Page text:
More weapons surrendered in I. Coast voluntary disarmament
Since the United Nations Mission in the Ivory Coast (UNOCI) began voluntary disarmament of ex-combatants in the Ivorian civil conflict some six months ago, more than 3,500 firearms and over 230,000 rounds of ammunitions as well as dozens of hand grenades have been surrendered.
But some military experts in Abidjan have told West Africa Democracy Radio (WADR) that, it will take Ivory Coast nearly a decade ‘to get rid of all light and small caliber weapons’ circulating in the country, since the end of the post elections armed conflict.
Post election hostilities caused the deaths of over 3,000 people, with thousands of others wounded as well as leaving hundreds of thousands in refugee and IDP camps.
The voluntary weapons surrender operation, which started in October 2011, has continued with dozens of young men who fought during the various battles surrendering their weapons to UN peacekeepers.
WADR’s Abidjan Correspondent Suy Kahofi reports that an assortment of arms and ammunition are being surrendered in the ongoing operations.
The last voluntary weapons handover exercise took place in Abidjan last week.
The Superintendant of the National Committee Against the Proliferation of Small and Light Weapons (COM-NAT-ALPC), Gebrè Leon said the weapons handover operation was so far successful, “thanks to the populations’ commitment.”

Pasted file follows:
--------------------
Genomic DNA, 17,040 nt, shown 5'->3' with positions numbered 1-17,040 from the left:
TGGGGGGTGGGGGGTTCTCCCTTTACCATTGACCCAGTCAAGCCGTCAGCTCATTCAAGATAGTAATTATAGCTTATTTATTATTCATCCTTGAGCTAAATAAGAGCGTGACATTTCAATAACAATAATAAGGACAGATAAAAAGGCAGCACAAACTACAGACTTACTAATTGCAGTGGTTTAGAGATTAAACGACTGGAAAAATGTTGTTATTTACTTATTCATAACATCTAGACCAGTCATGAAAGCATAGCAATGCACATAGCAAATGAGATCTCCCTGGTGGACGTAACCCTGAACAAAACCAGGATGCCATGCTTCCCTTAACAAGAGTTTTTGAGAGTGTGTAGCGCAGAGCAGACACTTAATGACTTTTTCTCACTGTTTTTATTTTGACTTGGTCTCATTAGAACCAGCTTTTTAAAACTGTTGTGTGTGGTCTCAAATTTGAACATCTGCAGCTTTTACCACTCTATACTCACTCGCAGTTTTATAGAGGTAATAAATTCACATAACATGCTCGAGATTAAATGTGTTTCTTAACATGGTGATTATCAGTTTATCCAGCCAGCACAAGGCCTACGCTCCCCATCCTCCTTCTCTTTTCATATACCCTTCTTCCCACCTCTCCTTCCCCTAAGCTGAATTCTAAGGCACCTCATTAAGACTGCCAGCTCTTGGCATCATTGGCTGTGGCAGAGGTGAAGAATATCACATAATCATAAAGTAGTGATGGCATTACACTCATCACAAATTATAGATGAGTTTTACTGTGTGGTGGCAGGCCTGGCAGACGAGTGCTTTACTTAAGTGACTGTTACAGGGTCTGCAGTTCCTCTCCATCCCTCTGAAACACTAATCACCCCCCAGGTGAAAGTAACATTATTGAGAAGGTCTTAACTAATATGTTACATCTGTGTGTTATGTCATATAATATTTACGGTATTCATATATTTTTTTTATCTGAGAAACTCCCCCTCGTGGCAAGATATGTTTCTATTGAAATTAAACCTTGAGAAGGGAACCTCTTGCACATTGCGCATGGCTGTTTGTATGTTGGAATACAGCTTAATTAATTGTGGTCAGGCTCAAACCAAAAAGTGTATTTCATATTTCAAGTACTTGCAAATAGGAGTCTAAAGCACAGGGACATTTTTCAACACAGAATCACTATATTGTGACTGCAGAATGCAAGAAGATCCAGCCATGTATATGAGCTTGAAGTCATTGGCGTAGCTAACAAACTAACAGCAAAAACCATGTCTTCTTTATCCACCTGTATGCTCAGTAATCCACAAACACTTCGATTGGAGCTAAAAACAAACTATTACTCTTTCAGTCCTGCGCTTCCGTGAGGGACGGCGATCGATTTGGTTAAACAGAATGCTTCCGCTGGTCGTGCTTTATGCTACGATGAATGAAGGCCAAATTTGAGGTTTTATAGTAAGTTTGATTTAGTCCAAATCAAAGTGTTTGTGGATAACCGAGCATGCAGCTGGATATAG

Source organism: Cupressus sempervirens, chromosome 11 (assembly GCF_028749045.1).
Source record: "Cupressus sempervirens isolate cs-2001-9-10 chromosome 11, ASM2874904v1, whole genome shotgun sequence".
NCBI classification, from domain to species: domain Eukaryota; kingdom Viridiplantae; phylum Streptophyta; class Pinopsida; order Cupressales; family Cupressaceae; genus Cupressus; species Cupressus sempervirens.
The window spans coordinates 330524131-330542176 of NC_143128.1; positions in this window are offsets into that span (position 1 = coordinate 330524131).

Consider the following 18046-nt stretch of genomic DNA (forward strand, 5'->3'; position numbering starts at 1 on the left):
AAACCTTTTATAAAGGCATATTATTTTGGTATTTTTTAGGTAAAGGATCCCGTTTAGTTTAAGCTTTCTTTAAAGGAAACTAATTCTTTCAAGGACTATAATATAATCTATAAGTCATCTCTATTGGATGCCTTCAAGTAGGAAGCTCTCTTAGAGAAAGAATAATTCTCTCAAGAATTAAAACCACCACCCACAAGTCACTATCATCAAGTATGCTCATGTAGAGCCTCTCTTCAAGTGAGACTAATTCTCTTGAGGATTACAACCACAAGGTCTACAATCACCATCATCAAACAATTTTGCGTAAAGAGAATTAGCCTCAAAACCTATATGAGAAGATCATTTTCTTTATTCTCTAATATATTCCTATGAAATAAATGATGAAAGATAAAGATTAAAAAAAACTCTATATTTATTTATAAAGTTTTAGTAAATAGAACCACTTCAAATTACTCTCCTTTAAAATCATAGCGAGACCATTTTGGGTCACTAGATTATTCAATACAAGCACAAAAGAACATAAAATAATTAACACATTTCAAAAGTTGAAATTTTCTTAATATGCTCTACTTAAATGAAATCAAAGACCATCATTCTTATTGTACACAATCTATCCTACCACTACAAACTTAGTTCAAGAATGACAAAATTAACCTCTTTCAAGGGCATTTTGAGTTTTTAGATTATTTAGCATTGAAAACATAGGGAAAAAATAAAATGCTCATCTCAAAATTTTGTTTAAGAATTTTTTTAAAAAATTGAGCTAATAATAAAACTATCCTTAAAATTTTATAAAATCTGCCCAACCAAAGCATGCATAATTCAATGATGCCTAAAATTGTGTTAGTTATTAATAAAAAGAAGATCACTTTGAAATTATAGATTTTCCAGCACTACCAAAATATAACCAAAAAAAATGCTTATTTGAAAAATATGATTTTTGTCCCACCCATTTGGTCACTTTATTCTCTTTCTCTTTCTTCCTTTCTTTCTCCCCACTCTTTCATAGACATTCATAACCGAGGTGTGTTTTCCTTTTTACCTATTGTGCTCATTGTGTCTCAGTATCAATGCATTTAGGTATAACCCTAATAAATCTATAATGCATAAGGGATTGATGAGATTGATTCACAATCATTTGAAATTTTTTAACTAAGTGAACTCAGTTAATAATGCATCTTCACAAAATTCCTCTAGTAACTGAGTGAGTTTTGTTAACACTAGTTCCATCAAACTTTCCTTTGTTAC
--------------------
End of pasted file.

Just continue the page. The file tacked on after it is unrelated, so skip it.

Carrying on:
But Leon said to successfully retrieve all the weapons, there must a joint action of the civil authorities and the population, because without them or the willingness of the ex-fighters, the weapons surrender operation will not be a success.
People in possession of firearms appeared to have understood it, and they have favorably answered to the call of UNOCI and COM-NAT-ALPC for a new voluntary weapons surrender operation in the Abidjan suburbs of Abobo, Adjamè and Attècoubè.
A number of ex-fighters, who are ready to handover light and small caliber weapons and ammunitions, recently met with experts from the UNOCI and those of COM-NAT-ALPC.
They collect and register the weapons, count and classify them into rounds of ammunitions surrendered before packing them.
During the operations in Abobo, Adjamè and Attècoubè, many Ivorians, mainly young people came to hand in weapons. Weapons turned in were mainly Kalashnikov machine guns, hand grenades, boxes of ammunition or handguns.
Speaking with them, they said they all had good reasons to handover their weapons in the interest of peace in the Ivory Coast.
UNOCI and COM-NAT-ALPC officials say they intend to continue with the weapons handover operation, in order to build a peaceful society help young Ivorians to move forward without fear.
In the wake of the voluntary disarmament operation, Ivorian authorities are now reviewing the law on people being in legal possession of firearms.
Meantime, all permits for carrying arms in the Ivory Coast have been cancelled.
The government has requested those possessing permits to carry arms to have their permits renewed within three months.